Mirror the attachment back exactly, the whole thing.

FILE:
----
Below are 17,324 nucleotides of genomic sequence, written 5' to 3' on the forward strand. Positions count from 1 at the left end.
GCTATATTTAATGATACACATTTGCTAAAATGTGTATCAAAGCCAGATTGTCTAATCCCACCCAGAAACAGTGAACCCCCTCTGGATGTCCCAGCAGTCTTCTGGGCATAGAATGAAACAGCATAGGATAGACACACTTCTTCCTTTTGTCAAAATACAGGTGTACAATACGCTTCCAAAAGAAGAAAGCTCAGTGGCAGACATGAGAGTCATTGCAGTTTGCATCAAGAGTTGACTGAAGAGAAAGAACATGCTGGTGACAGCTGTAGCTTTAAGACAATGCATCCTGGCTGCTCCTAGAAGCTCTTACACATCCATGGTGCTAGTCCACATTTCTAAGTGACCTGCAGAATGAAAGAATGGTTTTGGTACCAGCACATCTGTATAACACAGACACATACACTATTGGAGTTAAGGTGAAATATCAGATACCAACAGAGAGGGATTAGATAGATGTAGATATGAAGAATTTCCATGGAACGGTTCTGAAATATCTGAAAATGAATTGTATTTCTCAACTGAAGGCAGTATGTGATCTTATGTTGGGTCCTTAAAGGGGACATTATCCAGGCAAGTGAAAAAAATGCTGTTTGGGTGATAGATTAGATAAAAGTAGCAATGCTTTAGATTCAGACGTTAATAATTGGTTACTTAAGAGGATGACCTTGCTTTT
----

Below are 17,324 nucleotides of genomic sequence, written 5' to 3' on the forward strand. Positions count from 1 at the left end.
GCTATATTTAATGATACACATTTGCTAAAATGTGTATCAAAGCCAGATTGTCTAATCCCACCCAGAAACAGTGAACCCCCTCTGGATGTCCCAGCAGTCTTCTGGGCATAGAATGAAACAGCATAGGATAGACACACTTCTTCCTTTTGTCAAAATACAGGTGTACAATACGCTTCCAAAAGAAGAAAGCTCAGTGGCAGACATGAGAGTCATTGCAGTTTGCATCAAGAGTTGACTGAAGAGAAAGAACATGCTGGTGACAGCTGTAGCTTTAAGACAATGCATCCTGGCTGCTCCTAGAAGCTCTTACACATCCATGGTGCTAGTCCACATTTCTAAGTGACCTGCAGAATGAAAGAATGGTTTTGGTACCAGCACATCTGTATAACACAGACACATACACTATTGGAGTTAAGGTGAAATATCAGATACCAACAGAGAGGGATTAGATAGATGTAGATATGAAGAATTTCCATGGAACGGTTCTGAAATATCTGAAAATGAATTGTATTTCTCAACTGAAGGCAGTATGTGATCTTATGTTGGGTCCTTAAAGGGGACATTATCCAGGCAAGTGAAAAAAATGCTGTTTGGGTGATAGATTAGATAAAAGTAGCAATGCTTTAGATTCAGACGTTAATAATTGGTTACTTAAGAGGATGACCTTGCTTTT